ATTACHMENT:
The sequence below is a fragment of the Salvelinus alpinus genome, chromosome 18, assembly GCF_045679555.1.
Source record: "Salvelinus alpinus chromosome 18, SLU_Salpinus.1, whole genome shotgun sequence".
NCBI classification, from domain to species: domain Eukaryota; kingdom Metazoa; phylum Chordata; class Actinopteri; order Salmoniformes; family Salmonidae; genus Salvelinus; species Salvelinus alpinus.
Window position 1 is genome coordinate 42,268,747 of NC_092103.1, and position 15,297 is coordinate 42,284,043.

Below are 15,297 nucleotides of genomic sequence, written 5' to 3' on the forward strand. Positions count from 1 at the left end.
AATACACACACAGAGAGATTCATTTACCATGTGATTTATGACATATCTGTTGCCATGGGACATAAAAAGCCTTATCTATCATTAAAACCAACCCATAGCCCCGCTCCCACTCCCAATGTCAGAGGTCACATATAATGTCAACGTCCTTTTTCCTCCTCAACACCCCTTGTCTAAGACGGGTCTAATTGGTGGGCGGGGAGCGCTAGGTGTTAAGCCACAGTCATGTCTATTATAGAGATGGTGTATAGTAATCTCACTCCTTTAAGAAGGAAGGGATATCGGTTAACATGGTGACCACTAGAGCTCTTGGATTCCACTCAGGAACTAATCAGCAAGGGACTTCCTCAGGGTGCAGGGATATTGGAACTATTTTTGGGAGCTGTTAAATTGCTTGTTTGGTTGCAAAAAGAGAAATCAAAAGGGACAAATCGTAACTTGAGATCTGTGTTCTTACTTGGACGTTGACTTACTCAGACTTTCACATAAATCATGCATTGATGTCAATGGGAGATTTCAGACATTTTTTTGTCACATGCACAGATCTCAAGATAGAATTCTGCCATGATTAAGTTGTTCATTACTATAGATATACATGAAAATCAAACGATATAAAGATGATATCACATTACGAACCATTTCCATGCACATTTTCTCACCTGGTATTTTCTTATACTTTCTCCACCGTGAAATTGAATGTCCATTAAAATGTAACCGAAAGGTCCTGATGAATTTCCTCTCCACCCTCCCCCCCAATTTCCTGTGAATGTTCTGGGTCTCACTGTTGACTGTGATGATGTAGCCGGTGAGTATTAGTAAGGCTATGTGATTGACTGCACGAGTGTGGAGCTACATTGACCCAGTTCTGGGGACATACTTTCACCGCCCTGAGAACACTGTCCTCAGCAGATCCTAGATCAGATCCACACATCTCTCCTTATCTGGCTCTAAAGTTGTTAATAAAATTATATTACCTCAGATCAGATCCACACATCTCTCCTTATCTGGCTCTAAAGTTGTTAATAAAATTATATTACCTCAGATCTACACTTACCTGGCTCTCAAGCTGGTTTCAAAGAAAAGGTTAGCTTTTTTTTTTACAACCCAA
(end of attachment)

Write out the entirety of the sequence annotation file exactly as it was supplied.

The sequence below is a fragment of the Salvelinus alpinus genome, chromosome 18, assembly GCF_045679555.1.
Source record: "Salvelinus alpinus chromosome 18, SLU_Salpinus.1, whole genome shotgun sequence".
NCBI classification, from domain to species: domain Eukaryota; kingdom Metazoa; phylum Chordata; class Actinopteri; order Salmoniformes; family Salmonidae; genus Salvelinus; species Salvelinus alpinus.
Window position 1 is genome coordinate 42,268,747 of NC_092103.1, and position 15,297 is coordinate 42,284,043.

Below are 15,297 nucleotides of genomic sequence, written 5' to 3' on the forward strand. Positions count from 1 at the left end.
AATACACACACAGAGAGATTCATTTACCATGTGATTTATGACATATCTGTTGCCATGGGACATAAAAAGCCTTATCTATCATTAAAACCAACCCATAGCCCCGCTCCCACTCCCAATGTCAGAGGTCACATATAATGTCAACGTCCTTTTTCCTCCTCAACACCCCTTGTCTAAGACGGGTCTAATTGGTGGGCGGGGAGCGCTAGGTGTTAAGCCACAGTCATGTCTATTATAGAGATGGTGTATAGTAATCTCACTCCTTTAAGAAGGAAGGGATATCGGTTAACATGGTGACCACTAGAGCTCTTGGATTCCACTCAGGAACTAATCAGCAAGGGACTTCCTCAGGGTGCAGGGATATTGGAACTATTTTTGGGAGCTGTTAAATTGCTTGTTTGGTTGCAAAAAGAGAAATCAAAAGGGACAAATCGTAACTTGAGATCTGTGTTCTTACTTGGACGTTGACTTACTCAGACTTTCACATAAATCATGCATTGATGTCAATGGGAGATTTCAGACATTTTTTTGTCACATGCACAGATCTCAAGATAGAATTCTGCCATGATTAAGTTGTTCATTACTATAGATATACATGAAAATCAAACGATATAAAGATGATATCACATTACGAACCATTTCCATGCACATTTTCTCACCTGGTATTTTCTTATACTTTCTCCACCGTGAAATTGAATGTCCATTAAAATGTAACCGAAAGGTCCTGATGAATTTCCTCTCCACCCTCCCCCCCAATTTCCTGTGAATGTTCTGGGTCTCACTGTTGACTGTGATGATGTAGCCGGTGAGTATTAGTAAGGCTATGTGATTGACTGCACGAGTGTGGAGCTACATTGACCCAGTTCTGGGGACATACTTTCACCGCCCTGAGAACACTGTCCTCAGCAGATCCTAGATCAGATCCACACATCTCTCCTTATCTGGCTCTAAAGTTGTTAATAAAATTATATTACCTCAGATCAGATCCACACATCTCTCCTTATCTGGCTCTAAAGTTGTTAATAAAATTATATTACCTCAGATCTACACTTACCTGGCTCTCAAGCTGGTTTCAAAGAAAAGGTTAGCTTTTTTTTTTACAACCCAA